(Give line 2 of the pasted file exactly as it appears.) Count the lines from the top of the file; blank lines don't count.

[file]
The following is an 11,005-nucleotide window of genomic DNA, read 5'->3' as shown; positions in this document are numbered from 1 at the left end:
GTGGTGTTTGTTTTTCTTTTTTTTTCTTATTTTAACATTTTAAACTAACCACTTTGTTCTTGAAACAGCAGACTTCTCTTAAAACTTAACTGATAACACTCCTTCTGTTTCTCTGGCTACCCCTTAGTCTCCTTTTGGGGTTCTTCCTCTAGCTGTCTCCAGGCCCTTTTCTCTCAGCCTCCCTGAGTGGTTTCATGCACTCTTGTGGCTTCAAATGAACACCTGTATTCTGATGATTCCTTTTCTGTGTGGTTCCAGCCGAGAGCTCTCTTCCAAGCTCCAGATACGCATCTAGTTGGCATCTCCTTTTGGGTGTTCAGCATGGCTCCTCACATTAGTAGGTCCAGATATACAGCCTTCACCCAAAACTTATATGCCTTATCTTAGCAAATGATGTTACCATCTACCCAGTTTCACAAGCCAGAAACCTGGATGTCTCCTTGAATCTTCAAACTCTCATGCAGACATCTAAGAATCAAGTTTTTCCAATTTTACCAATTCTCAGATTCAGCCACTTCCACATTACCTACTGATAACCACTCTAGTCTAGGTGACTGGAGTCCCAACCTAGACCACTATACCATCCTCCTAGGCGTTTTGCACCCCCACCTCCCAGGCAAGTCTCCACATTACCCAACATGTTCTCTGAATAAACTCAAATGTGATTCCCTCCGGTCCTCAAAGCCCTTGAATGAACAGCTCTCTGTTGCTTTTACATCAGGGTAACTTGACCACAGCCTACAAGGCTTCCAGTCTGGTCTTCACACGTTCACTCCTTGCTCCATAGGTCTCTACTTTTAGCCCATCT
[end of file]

GTGGTGTTTGTTTTTCTTTTTTTTTCTTATTTTAACATTTTAAACTAACCACTTTGTTCTTGAAACAGCAGACTTCTCTTAAAACTTAACTGATAACACTCCTTCTGTTTCTCTGGCTACCCCTTAGTCTCCTTTTGGGGTTCTTCCTCTAGCTGTCTCCAGGCCCTTTTCTCTCAGCCTCCCTGAGTGGTTTCATGCACTCTTGTGGCTTCAAATGAACACCTGTATTCTGATGATTCCTTTTCTGTGTGGTTCCAGCCGAGAGCTCTCTTCCAAGCTCCAGATACGCATCTAGTTGGCATCTCCTTTTGGGTGTTCAGCATGGCTCCTCACATTAGTAGGTCCAGATATACAGCCTTCACCCAAAACTTATATGCCTTATCTTAGCAAATGATGTTACCATCTACCCAGTTTCACAAGCCAGAAACCTGGATGTCTCCTTGAATCTTCAAACTCTCATGCAGACATCTAAGAATCAAGTTTTTCCAATTTTACCAATTCTCAGATTCAGCCACTTCCACATTACCTACTGATAACCACTCTAGTCTAGGTGACTGGAGTCCCAACCTAGACCACTATACCATCCTCCTAGGCGTTTTGCACCCCCACCTCCCAGGCAAGTCTCCACATTACCCAACATGTTCTCTGAATAAACTCAAATGTGATTCCCTCCGGTCCTCAAAGCCCTTGAATGAACAGCTCTCTGTTGCTTTTACATCAGGGTAACTTGACCACAGCCTACAAGGCTTCCAGTCTGGTCTTCACACGTTCACTCCTTGCTCCATAGGTCTCTACTTTTAGCCCATCT